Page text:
Poems by William Stafford
South of the bridge on Seventeenth
I found back of the willows one summer
day a motorcycle with engine running
as it lay on its side, ticking over
slowly in the high grass. I was fifteen.
I admired all that pulsing gleam, the
shiny flanks, the demure headlights
fringed where it lay; I led it gently
to the road and stood with that
companion, ready and friendly. I was fifteen.
We could find the end of a road, meet
the sky on out Seventeenth. I thought about
hills, and patting the handle got back a
confident opinion. On the bridge we indulged
a forward feeling, a tremble. I was fifteen.
Thinking, back farther in the grass I found
the owner, just coming to, where he had flipped
over the rail. He had blood on his hand, was pale—
I helped him walk to his machine. He ran his hand
over it, called me good man, roared away.
I stood there, fifteen.
Traveling Through the Dark
Traveling through the dark I found a deer
dead on the edge of the Wilson River road.
It is usually best to roll them into the canyon:
that road is narrow; to swerve might make more dead.
By glow of the tail-light I stumbled back of the car
and stood by the heap, a doe, a recent killing;
she had stiffened already, almost cold.
I dragged her off; she was large in the belly.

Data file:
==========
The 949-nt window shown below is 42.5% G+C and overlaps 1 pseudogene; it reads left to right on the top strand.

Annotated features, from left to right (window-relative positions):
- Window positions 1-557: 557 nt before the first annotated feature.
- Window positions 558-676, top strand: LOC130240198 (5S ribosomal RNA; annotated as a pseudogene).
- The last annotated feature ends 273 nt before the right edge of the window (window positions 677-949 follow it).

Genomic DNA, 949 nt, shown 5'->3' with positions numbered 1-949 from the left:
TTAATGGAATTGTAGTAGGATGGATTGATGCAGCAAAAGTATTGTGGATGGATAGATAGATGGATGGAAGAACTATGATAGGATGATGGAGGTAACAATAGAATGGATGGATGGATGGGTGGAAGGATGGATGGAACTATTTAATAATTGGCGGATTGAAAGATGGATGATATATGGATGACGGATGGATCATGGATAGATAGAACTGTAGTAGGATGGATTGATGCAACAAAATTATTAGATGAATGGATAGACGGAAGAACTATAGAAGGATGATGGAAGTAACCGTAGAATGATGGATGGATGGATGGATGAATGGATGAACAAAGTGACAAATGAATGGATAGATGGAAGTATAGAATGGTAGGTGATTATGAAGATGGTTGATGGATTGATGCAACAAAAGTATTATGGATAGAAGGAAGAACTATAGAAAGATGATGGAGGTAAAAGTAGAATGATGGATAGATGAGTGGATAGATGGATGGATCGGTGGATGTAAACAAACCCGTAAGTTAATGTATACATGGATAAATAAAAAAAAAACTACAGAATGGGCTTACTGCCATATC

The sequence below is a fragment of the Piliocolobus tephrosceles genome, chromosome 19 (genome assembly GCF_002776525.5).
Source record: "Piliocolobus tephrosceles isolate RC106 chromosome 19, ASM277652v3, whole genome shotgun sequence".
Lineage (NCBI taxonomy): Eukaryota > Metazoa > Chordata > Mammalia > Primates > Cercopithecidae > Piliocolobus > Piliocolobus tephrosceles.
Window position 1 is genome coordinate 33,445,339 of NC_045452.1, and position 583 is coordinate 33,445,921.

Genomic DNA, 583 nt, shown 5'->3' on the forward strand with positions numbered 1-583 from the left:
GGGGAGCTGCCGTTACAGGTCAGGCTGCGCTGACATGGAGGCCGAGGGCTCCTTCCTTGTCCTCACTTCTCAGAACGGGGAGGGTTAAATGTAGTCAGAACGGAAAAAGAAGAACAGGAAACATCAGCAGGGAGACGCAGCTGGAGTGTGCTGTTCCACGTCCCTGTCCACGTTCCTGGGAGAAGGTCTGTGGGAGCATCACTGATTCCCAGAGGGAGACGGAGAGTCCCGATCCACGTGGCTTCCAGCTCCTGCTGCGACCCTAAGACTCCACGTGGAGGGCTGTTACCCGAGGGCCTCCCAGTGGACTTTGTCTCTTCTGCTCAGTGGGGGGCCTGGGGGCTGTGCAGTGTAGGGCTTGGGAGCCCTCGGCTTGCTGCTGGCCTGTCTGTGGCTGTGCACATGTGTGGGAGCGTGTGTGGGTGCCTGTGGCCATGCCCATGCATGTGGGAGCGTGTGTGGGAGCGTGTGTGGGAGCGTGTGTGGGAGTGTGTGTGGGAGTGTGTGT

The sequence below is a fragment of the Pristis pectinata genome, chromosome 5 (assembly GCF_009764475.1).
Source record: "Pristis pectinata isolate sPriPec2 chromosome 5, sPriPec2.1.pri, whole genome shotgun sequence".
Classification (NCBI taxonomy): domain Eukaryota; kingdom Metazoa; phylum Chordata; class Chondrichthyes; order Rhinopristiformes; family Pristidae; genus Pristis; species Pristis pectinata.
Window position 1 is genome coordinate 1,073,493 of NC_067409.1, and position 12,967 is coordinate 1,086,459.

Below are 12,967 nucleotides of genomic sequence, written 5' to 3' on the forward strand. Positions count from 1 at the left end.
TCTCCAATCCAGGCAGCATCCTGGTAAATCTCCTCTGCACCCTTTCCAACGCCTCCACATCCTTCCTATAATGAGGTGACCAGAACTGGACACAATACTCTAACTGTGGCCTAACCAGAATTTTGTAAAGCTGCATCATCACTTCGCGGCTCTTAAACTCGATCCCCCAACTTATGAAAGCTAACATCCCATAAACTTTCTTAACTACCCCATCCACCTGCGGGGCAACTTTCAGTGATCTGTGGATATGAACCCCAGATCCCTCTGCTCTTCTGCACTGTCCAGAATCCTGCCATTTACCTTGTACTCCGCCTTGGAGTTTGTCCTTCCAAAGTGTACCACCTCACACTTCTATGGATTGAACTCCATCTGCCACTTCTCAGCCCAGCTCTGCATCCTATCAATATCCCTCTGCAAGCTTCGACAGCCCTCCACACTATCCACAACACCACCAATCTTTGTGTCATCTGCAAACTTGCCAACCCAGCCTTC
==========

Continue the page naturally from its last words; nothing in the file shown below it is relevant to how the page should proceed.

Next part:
My fingers touching her side brought me the reason—
her side was warm; her fawn lay there waiting,
alive, still, never to be born.
Beside that mountain road I hesitated.
The car aimed ahead its lowered parking lights;
under the hood purred the steady engine.
I stood in the glare of the warm exhaust turning red;
around our group I could hear the wilderness listen.
I thought hard for us all—my only swerving—,
then pushed her over the edge into the river.
Mine was a Midwest home—you can keep your world.
Plain black hats rode the thoughts that made our code.
We sang hymns in the house; the roof was near God.
The light bulb that hung in the pantry made a wan light,
but we could read by it the names of preserves—
outside, the buffalo grass, and the wind in the night.
A wildcat sprang at Grandpa on the Fourth of July
when he was cutting plum bushes for fuel,
before Indians pulled the West over the edge of the sky.
To anyone who looked at us we said, "My friend";
liking the cut of a thought, we could say "Hello."
(But plain black hats rode the thoughts that made our code.)
The sun was over our town; it was like a blade.
Kicking cottonwood leaves we ran toward storms.
Wherever we looked the land would hold us up.
A Family Turn
All her Kamikaze friends admired my aunt,
their leader, charmed in vinegar,
a woman who could blaze with such white blasts
as Lawrence's that lit Arabia.
Her mean opinions bent her hatpins.
We'd take a ride in her old car
that ripped like Sherman through society:
Main Street's oases sheltered no one
when she pulled up at Thirty-first
and whirled that Ford for another charge.
We swept headlines from under rugs, names
all over town, which I learned her way, by heart,
and blazed with love that burns because it's real.
With a turn that's our family's own,
she'd say, "Our town is not the same"—
Pause—"And it's never been."
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